Juan Nerio, a 44-year-old mason's assistant, was sick of living in a mud hut on the side of a volcano. When he heard that an American company was offering six times his $200 monthly...

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SAN SALVADOR, El Salvador — Juan Nerio, a 44-year-old mason’s assistant, was sick of living in a mud hut on the side of a volcano. When he heard that an American company was offering six times his $200 monthly wage, he signed up.

Six weeks later he found himself holding an AK-47 assault rifle and guarding a U.S. diplomatic complex in Iraq.

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“No one could possibly earn so much in our country,” said Nerio, who returned to El Salvador two weeks ago after a hernia forced him to reluctantly give up his $1,240-a-month job in the Iraqi city of Basra. “With that kind of money, I thought I could make my family’s life a little easier.”

Like Nerio, hundreds of Salvadoran men, and even a few women, are jumping at the chance to pursue what the news media here call the “Iraqi Dream.” With the U.S. military unable to meet security needs in Iraq, private U.S. firms are providing thousands of armed guards for diplomatic installations, oil wells, businesses and contractors there.

These firms are aggressively recruiting in El Salvador, a member of the U.S.-led military coalition in Iraq, viewing it as an ideal source of guards. The country has low wages, high unemployment and a large pool of men with military or police experience — many of whom were U.S.-trained — from the 12-year civil war that ended in 1992.

But the heavy recruitment campaign — through newspaper ads that offer salaries of as much as $3,600 a month — has raised concerns among human-rights officials, who say the companies are exploiting the poor.

“This is the equivalent of a poverty draft,” said Geoff Thale of the Washington Office on Latin America, a rights and policy group. “The United States is unwilling to draft people, so they are recruiting people from poor countries to be cannon fodder for us. And if they are killed or injured, there will be no political consequences in the United States.”

Beatrice Alamani de Carrillo, El Salvador’s independent human-rights ombudsman, said the security companies were “playing with the desperation of people who have no other options.” She said if any of the Salvadorans were kidnapped, “Our country is not in a position to negotiate their release.”

She said she was especially concerned about under-trained women going to Iraq.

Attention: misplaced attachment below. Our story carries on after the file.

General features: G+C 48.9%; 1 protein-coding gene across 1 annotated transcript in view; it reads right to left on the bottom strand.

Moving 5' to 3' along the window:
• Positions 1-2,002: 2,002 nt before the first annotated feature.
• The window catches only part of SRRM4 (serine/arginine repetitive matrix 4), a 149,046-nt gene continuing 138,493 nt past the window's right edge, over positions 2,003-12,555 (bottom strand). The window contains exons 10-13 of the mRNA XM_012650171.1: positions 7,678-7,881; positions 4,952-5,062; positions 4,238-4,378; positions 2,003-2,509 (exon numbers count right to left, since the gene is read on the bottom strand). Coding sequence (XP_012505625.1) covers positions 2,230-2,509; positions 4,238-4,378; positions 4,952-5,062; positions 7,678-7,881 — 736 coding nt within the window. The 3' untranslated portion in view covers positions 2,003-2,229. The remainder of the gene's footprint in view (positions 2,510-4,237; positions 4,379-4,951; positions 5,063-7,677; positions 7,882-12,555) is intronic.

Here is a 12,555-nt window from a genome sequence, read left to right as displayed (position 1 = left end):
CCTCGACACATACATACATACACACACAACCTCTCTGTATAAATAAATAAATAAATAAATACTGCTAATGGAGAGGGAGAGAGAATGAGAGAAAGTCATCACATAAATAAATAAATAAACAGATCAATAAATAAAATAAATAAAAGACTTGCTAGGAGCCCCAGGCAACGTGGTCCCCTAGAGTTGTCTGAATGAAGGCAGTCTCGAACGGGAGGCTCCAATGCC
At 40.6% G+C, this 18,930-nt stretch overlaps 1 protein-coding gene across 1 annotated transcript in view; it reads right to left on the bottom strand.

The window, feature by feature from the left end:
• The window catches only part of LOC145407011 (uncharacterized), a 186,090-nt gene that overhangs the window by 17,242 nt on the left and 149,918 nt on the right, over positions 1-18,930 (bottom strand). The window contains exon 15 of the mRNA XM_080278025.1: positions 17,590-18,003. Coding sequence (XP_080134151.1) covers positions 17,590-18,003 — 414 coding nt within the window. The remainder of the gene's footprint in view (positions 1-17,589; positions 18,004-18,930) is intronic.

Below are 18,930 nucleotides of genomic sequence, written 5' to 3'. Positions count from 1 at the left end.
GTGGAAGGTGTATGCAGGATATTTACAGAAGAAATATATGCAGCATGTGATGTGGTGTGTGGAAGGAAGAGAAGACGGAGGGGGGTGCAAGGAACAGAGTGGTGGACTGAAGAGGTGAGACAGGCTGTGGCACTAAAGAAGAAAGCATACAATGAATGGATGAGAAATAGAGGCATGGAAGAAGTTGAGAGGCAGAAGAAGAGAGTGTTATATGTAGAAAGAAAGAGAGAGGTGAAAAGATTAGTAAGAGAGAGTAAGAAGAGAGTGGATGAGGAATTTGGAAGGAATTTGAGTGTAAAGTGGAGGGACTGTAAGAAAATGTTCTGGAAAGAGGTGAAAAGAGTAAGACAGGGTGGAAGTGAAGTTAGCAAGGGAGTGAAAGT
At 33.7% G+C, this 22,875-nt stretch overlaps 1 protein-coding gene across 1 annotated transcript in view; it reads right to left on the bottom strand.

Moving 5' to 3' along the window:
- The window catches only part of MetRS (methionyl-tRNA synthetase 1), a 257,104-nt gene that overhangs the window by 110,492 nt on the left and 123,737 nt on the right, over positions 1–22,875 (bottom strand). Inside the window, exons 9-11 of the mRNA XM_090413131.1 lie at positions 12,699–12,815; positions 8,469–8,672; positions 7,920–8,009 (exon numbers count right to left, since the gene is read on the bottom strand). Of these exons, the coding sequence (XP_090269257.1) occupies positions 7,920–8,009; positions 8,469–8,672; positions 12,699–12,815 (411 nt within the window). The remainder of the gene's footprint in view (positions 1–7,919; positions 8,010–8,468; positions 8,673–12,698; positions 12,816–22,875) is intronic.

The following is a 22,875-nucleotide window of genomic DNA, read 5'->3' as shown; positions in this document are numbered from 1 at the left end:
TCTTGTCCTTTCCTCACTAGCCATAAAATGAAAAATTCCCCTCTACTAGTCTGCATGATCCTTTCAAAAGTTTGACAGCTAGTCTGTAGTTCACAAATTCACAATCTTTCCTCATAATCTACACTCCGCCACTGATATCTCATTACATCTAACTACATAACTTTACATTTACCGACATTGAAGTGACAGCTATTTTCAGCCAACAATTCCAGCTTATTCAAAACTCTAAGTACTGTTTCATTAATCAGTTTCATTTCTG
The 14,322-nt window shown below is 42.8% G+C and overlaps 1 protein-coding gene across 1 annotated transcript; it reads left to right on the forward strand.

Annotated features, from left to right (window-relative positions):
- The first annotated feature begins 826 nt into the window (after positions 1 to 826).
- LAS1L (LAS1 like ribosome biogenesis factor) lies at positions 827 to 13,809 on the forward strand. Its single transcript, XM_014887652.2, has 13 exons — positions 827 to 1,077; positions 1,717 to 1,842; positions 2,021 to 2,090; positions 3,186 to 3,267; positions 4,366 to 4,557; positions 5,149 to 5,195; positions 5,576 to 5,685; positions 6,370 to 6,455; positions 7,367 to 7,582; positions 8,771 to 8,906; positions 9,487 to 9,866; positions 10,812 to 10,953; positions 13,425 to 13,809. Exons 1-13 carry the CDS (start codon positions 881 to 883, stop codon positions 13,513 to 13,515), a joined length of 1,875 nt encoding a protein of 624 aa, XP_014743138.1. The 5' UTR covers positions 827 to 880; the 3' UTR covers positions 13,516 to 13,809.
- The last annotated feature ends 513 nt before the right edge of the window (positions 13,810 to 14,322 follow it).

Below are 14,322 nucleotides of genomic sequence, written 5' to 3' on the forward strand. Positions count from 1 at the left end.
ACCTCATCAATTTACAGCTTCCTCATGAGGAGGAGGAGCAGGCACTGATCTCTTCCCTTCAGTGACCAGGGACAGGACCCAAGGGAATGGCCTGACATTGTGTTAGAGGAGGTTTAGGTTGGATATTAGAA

Many of the Salvadorans, including Nerio, have been recruited by Triple Canopy, a U.S. firm. According to Salvadoran news reports, a group of 30 men and six women hired by the company left for Iraq in late November. Many are former soldiers and special forces members; others have far less training.

Nerio served in the Salvadoran army for two years more than 20 years ago.

Several recruits said the jobs appealed to them because tighter immigration rules and border controls had slashed opportunities to emigrate to the U.S. More than a million Salvadorans emigrated to the United States during or after the civil war.

Joe Mayo, a spokesman for Triple Canopy, declined to say exactly how many people the company was sending to Iraq, but noted media estimates of about 175 recruits were about right.

Mayo said the firm made clear the jobs were dangerous. He said it was providing a needed service to the U.S. government and private companies in Iraq.

“It’s a free world and a free economy,” said Mayo at the company’s headquarters in Lincolnshire, Ill. “We’re not grabbing people and making them go.”

Between 3,000 and 6,000 non-Iraqi security guards are working in Iraq, according to Doug Brooks of the International Peace Operations Association in Washington, D.C., which monitors the private security industry. He said about one-third are former special-operations soldiers, mainly from the United States and Britain.

The rest are men and women with some military experience recruited from about a dozen countries, especially El Salvador, Fiji, Nepal, Chile and India.

Brooks said U.S. and British guards make as much as $700 a day for jobs requiring the highest skills, such as protecting high-profile diplomats and business executives. The others make an average $1,200 a month, generally for standing guard at military or civilian sites.

Special correspondent Michelle Garcia in New York City contributed to this report.